God’s invitation to each of us to participate in the divine (2 Peter 1.4) is linked in a simple and yet profound way to Jesus’s invitation to “abide in my love” (John 15.9). If truth is Trinitarian, in the greening grace of a Quiet Garden, the life, light, and love of the Father, Son, and Holy Spirit may become a felt sense, an intimate reality. Our experience of God can be deepened if, consciously, we dedicate time to spend with each person of the Trinity.
This is where a reflective time amid natural beauty can offer such potential. In what way is God the Father the source of all life? In what way is Jesus, the Son, the light of the world? In what way is the Holy Spirit the comforter? We have time and space to ponder and to experience an encounter.
The sights and sounds of a garden — birdsong, the scent of blossom, the breath or the boldness of a breeze in the trees — can be a solace and delight. In the context of Easter and the paschal mystery, in moments of reflection we find ourselves incorporated into Jesus’s temptation and his trial, his betrayal and brutalising at the hands of those who conspired against him. The raw agony of innocent dying by grace releases us into a new consciousness: “Christ is risen! He is risen indeed!”
We apprehend that Good Friday, and all that precedes it; that Holy Saturday; and the life that breaks open the tomb in the garden. Nothing like this ever happened before. All is utterly new. The springtime of faith, of new and abundant life in Christ, can become radically and graciously present.
QUIET Gardens can be tiny or large, well-maintained or with wild edges. In many ways, Quiet Gardens attached to private homes — open, perhaps, for just a few hours a week, or even a month — are a halfway house between a retreat centre and a church, and thus sometimes more accessible, though less permanent.
Churches, retreat centres, or organisational settings that host Quiet Gardens in their grounds offer these more permanently; but all Quiet Garden hosts open their doors to people, offering something of God’s love and shalom.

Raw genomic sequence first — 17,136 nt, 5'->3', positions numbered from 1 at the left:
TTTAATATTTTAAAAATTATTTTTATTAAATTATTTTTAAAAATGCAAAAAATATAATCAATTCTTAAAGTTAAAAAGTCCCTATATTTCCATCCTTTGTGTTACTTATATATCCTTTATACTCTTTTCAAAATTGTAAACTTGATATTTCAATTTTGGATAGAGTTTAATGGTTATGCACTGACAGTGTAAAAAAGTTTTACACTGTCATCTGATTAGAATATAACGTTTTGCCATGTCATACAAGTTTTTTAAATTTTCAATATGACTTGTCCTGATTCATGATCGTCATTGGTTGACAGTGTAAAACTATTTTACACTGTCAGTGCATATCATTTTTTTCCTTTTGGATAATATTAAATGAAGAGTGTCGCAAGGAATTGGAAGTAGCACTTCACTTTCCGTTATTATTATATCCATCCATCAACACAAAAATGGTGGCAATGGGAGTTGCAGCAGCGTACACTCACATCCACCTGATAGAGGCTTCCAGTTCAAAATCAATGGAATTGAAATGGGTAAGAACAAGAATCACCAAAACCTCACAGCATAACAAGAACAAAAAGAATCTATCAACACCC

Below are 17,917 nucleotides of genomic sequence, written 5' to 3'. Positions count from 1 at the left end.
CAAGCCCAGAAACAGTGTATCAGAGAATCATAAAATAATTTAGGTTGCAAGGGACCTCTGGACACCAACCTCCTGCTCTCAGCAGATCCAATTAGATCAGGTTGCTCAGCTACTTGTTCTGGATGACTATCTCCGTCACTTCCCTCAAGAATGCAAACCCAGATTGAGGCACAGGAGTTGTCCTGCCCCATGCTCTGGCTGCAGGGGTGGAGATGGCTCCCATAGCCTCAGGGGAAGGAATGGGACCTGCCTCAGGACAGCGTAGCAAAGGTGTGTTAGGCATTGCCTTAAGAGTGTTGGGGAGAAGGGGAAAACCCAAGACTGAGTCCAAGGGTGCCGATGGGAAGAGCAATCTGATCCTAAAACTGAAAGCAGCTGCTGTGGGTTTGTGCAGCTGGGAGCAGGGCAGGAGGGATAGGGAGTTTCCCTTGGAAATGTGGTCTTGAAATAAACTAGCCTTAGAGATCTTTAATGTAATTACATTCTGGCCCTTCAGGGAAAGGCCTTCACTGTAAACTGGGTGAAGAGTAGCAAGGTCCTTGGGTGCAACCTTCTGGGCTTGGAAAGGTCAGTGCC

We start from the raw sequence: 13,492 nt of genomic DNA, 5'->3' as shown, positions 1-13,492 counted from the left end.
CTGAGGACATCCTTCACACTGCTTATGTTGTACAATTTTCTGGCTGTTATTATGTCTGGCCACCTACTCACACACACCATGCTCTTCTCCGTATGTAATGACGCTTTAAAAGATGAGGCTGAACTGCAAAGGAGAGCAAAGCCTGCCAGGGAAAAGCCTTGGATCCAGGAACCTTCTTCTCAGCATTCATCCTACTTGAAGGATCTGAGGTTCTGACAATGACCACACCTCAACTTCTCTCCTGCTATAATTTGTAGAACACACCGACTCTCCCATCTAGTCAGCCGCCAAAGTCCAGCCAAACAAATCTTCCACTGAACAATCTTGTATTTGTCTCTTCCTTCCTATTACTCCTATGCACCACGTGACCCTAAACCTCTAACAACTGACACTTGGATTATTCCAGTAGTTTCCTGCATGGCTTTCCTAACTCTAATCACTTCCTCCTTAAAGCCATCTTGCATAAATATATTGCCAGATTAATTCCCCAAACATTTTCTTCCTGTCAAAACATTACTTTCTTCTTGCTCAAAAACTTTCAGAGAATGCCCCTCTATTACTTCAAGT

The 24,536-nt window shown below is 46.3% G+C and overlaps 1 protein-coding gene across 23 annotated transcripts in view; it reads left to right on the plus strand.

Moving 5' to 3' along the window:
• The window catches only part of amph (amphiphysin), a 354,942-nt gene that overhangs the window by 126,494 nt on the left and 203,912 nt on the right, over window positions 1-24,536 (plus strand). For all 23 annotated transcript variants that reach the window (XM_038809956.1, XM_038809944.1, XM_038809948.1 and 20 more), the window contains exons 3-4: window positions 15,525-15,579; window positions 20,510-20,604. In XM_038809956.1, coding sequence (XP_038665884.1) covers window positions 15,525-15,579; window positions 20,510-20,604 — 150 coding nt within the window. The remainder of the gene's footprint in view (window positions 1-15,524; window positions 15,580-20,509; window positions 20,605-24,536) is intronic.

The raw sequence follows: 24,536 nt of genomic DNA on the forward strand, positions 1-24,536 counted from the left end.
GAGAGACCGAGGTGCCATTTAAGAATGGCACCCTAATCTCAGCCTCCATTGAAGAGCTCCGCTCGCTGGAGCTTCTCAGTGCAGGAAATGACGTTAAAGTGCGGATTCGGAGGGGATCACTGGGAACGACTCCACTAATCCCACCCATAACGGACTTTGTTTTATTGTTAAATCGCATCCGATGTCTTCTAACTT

But the essence of this ministry, in the garden of a home or an organisation, is to honour Christ’s pattern of withdrawal and engagement, stillness and storytelling, hospitality and healing. This is a time to nurture the human need to “be still and know”, to experience something of the interconnectedness of heaven and earth, of mutuality and restfulness.
The Quiet Garden Movement celebrates the freedom to wrestle with, and to rest in wisdom from, the great spiritual tradition that is “in Christ”. We welcome those who are longing to find meaning and direction in their lives.
In our resource-gathering for the journey of knowing and unknowing, we celebrate insights from Roman Catholics, Anglicans, and Protestants, from Eastern and Western Christians, from poetry, and from the prophetic tradition. Scripture, sacraments, and saints provide illuminating signposts along the way. Accompanied by stillness, the cycle of the Christian year turns.
Participants may become more fully awake to the sacrament of the present moment. They may also become attuned to the fruitfulness, and yet also the fragility, of the earth and her species. Whether at the edges of faith, or at its centre, we hope that all who visit will discover a new understanding of the intricacies of environment, quietude, and community.
To mark its anniversary, the Quiet Garden Movement has produced
its new resource on stillness, Quiet25, with notes for leaders (www.quietgarden.org/2017/quiet25-course/).
On 20 May, there is an open invitation to join “God is in the Garden” at St John’s, Waterloo, London, from 10.30 a.m. until 5 p.m., with the Revd Lucy Winkett, the Revd Andrew Walker, and the Quiet Garden founder the Revd Philip Roderick, among others, to give thanks for the past, walk in the garden, and look to the future (www.quietgarden.org/event/annual-gathering-2017/).
To explore the possibility of becoming a Quiet Garden host, visit www.quietgarden.org/join/hosting.